George Sheringham (1884 – 1937) was a British painter and theatre designer. He is known for designing for the D’Oyly Carte Opera Company in the 1930s.
He was born in London and had a brother, Hugh, an Angling Editor of The Field. He attended the King’s School, Gloucester, the Slade School of Fine Art (1899–1901), and the Sorbonne, Paris (1904–1906).
Painting and Illustrator
Sheringham first exhibited in Paris and later in Venice, Brussels, and Berlin. In the space of one year, he held seven solo exhibitions in London. He participated in the society’s 1922 exhibit. In 1921, he worked with his brother Hugh on a book about fishing, The Book of the Fly Rod. He penned Drawing in Pen and Pencil (1922), with James Laver, Design in the Theatre (1927), and he co-edited Robes of Thespis, Costume Designs by Modern Artists (1928). His paintings were also a part of the Olympic painting competition held in 1932.
As a decorator, Sheringham designed the music room at 40 Devonshire House, London; for the 8th Baron Howard de Walden (also Baron Seaford) to illustrate his Celtic poem, The Cauldron of Anwn; the ballroom at Claridge’s Hotel; and the Paris Exhibition of 1937. He also created designs used in home decor. Sheringham was one of the first recipients of the prestigious Royal Designers for Industry award in 1937. He became known as a fan designer, too.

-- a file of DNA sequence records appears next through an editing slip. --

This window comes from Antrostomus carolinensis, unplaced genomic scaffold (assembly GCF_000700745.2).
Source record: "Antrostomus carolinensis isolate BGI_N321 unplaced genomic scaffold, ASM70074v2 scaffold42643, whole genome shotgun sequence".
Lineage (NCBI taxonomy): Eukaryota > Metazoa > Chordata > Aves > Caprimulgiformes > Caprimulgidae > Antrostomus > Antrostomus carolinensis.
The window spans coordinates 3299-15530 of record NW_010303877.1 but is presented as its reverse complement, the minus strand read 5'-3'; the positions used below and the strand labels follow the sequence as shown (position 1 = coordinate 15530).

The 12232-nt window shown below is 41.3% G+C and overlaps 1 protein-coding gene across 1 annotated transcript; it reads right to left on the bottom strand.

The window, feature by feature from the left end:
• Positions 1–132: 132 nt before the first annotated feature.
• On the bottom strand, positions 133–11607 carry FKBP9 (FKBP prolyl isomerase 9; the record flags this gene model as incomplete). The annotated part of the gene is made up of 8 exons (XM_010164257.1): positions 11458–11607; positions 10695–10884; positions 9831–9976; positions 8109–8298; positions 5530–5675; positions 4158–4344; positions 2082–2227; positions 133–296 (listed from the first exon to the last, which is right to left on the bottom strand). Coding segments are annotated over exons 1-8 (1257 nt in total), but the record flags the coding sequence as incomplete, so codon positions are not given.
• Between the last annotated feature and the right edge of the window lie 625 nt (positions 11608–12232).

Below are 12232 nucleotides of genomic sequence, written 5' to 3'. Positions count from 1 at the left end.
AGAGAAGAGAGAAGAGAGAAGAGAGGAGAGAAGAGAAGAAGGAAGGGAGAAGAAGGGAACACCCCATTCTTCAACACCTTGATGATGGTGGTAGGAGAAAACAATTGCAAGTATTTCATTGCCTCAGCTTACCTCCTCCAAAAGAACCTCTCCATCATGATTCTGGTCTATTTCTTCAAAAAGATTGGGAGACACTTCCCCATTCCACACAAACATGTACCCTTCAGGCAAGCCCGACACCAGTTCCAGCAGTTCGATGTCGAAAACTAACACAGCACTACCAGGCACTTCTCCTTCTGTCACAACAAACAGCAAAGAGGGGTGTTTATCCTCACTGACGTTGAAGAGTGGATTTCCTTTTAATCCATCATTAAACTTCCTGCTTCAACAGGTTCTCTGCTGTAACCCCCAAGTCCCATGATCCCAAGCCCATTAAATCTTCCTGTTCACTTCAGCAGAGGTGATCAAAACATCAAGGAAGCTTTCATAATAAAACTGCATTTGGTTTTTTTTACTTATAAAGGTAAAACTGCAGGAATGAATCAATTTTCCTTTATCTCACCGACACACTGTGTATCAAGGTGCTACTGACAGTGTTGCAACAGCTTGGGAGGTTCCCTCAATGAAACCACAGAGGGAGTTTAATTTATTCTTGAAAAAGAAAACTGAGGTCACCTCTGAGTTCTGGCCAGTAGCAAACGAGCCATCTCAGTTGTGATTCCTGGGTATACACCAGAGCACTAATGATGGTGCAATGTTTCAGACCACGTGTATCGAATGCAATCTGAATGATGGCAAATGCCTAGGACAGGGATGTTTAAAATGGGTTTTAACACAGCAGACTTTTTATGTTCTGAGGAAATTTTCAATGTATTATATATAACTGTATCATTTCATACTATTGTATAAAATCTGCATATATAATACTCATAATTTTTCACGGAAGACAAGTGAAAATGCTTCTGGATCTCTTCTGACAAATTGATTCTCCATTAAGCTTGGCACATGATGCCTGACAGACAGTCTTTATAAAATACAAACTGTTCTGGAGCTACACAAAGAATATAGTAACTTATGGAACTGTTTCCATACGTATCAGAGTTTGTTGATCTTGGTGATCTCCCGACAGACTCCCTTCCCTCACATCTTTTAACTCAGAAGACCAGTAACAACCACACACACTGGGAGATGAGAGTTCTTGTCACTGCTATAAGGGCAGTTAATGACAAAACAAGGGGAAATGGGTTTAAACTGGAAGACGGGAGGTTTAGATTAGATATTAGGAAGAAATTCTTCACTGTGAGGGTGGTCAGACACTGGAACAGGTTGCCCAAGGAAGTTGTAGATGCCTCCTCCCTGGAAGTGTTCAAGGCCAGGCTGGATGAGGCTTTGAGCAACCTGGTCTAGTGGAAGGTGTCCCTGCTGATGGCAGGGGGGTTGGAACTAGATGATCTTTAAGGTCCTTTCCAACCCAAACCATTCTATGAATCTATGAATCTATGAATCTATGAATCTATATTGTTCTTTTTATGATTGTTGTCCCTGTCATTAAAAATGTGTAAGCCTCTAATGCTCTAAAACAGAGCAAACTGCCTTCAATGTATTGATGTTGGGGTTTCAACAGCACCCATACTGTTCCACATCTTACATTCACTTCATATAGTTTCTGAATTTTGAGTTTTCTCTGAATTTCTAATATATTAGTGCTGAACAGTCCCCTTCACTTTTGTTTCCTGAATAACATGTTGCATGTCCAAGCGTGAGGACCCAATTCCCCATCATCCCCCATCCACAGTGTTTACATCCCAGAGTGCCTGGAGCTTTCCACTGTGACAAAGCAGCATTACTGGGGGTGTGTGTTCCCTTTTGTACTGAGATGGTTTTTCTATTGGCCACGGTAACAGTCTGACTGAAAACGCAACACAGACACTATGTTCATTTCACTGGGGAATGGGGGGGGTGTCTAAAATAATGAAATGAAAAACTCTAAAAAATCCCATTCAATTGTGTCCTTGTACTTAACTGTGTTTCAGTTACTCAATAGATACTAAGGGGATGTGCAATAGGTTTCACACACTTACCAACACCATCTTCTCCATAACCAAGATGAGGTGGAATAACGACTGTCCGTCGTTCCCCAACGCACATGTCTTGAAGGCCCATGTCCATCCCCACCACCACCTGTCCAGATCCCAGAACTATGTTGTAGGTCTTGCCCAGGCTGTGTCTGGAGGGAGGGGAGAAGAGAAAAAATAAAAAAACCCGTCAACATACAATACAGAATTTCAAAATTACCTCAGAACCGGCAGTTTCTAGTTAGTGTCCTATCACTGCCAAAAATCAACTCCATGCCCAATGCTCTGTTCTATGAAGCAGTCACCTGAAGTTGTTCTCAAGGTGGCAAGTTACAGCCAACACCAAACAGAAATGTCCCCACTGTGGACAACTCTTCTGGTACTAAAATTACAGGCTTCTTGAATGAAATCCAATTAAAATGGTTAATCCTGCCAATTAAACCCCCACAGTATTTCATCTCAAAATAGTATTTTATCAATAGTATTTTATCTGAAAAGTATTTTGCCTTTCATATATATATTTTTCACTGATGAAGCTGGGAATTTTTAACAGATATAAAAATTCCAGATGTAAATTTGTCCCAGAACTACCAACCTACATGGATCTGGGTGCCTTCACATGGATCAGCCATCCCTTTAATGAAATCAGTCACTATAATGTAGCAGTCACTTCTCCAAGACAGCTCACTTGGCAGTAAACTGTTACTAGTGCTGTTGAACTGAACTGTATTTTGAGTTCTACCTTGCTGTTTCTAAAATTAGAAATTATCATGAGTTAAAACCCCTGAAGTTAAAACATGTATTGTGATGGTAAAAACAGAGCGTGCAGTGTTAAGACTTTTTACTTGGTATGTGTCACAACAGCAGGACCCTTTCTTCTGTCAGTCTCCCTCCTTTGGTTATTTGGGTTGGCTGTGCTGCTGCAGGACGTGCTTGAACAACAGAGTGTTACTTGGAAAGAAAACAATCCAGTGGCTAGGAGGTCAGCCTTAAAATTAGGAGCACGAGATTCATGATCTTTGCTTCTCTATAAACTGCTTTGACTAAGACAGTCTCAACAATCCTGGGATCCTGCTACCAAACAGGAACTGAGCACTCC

Sheringham designed scenery and costumes for ballets, opera and straight theatre, including The Clandestine Marriage, The Skin Game, The Lady of the Camellias, Othello, Love in a Village, Derby Day, The Duenna, and the Stratford Memorial Theatre’s opening production of Twelfth Night, and Hamlet. In the theatre, he worked closely with the actor-manager Nigel Playfair.
For D’Oyly Carte, he designed new productions of H.M.S. Pinafore (1929); The Pirates of Penzance (1929); Patience (1929, with other designs contributed by Hugo Rumbold); Trial by Jury (costumes only) and Iolanthe (costumes only, 1932).
Sheringham won a Grand Prix at the Paris Salon in 1925 for murals and theatrical design. An invalid from 1932, he continued to paint flowers.
On November 11, 1937, he died at the age of 53 in his home in Hampstead, London.
Byars, M., & Riley, T. (2004). The design encyclopedia. Laurence King Publishing.
Wikipedia contributors. (2021, May 6). George Sheringham. In Wikipedia, The Free Encyclopedia. Retrieved 01:00, June 7, 2021, from https://en.wikipedia.org/w/index.php?title=George_Sheringham&oldid=1021818866